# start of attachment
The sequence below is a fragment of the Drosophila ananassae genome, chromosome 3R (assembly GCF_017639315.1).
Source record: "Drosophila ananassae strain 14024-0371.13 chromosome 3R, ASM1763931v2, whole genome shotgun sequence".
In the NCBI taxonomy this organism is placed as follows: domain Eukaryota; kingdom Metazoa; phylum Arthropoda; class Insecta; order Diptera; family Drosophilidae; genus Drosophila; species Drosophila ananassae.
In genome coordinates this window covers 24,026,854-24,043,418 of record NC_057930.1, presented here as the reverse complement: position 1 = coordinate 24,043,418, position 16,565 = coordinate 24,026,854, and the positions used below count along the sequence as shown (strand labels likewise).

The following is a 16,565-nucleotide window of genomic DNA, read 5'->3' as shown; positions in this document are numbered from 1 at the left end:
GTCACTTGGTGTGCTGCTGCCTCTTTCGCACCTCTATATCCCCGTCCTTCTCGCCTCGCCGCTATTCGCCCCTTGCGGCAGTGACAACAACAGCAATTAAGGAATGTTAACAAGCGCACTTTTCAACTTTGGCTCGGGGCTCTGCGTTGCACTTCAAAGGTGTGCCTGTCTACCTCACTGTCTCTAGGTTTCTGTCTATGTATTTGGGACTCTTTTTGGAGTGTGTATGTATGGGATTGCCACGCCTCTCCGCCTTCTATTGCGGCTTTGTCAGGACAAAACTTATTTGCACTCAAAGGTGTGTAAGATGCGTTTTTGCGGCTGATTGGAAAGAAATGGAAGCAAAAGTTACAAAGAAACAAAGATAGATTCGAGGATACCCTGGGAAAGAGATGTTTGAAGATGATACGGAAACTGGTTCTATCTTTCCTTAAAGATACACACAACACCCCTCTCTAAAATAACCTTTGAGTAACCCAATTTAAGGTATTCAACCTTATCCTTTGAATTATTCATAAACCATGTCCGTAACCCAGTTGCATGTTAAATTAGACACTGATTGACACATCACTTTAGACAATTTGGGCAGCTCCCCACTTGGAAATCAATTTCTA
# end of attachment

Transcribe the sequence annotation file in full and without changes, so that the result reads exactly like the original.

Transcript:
The sequence below is a fragment of the Drosophila ananassae genome, chromosome 3R (assembly GCF_017639315.1).
Source record: "Drosophila ananassae strain 14024-0371.13 chromosome 3R, ASM1763931v2, whole genome shotgun sequence".
In the NCBI taxonomy this organism is placed as follows: domain Eukaryota; kingdom Metazoa; phylum Arthropoda; class Insecta; order Diptera; family Drosophilidae; genus Drosophila; species Drosophila ananassae.
In genome coordinates this window covers 24,026,854-24,043,418 of record NC_057930.1, presented here as the reverse complement: position 1 = coordinate 24,043,418, position 16,565 = coordinate 24,026,854, and the positions used below count along the sequence as shown (strand labels likewise).

The following is a 16,565-nucleotide window of genomic DNA, read 5'->3' as shown; positions in this document are numbered from 1 at the left end:
GTCACTTGGTGTGCTGCTGCCTCTTTCGCACCTCTATATCCCCGTCCTTCTCGCCTCGCCGCTATTCGCCCCTTGCGGCAGTGACAACAACAGCAATTAAGGAATGTTAACAAGCGCACTTTTCAACTTTGGCTCGGGGCTCTGCGTTGCACTTCAAAGGTGTGCCTGTCTACCTCACTGTCTCTAGGTTTCTGTCTATGTATTTGGGACTCTTTTTGGAGTGTGTATGTATGGGATTGCCACGCCTCTCCGCCTTCTATTGCGGCTTTGTCAGGACAAAACTTATTTGCACTCAAAGGTGTGTAAGATGCGTTTTTGCGGCTGATTGGAAAGAAATGGAAGCAAAAGTTACAAAGAAACAAAGATAGATTCGAGGATACCCTGGGAAAGAGATGTTTGAAGATGATACGGAAACTGGTTCTATCTTTCCTTAAAGATACACACAACACCCCTCTCTAAAATAACCTTTGAGTAACCCAATTTAAGGTATTCAACCTTATCCTTTGAATTATTCATAAACCATGTCCGTAACCCAGTTGCATGTTAAATTAGACACTGATTGACACATCACTTTAGACAATTTGGGCAGCTCCCCACTTGGAAATCAATTTCTA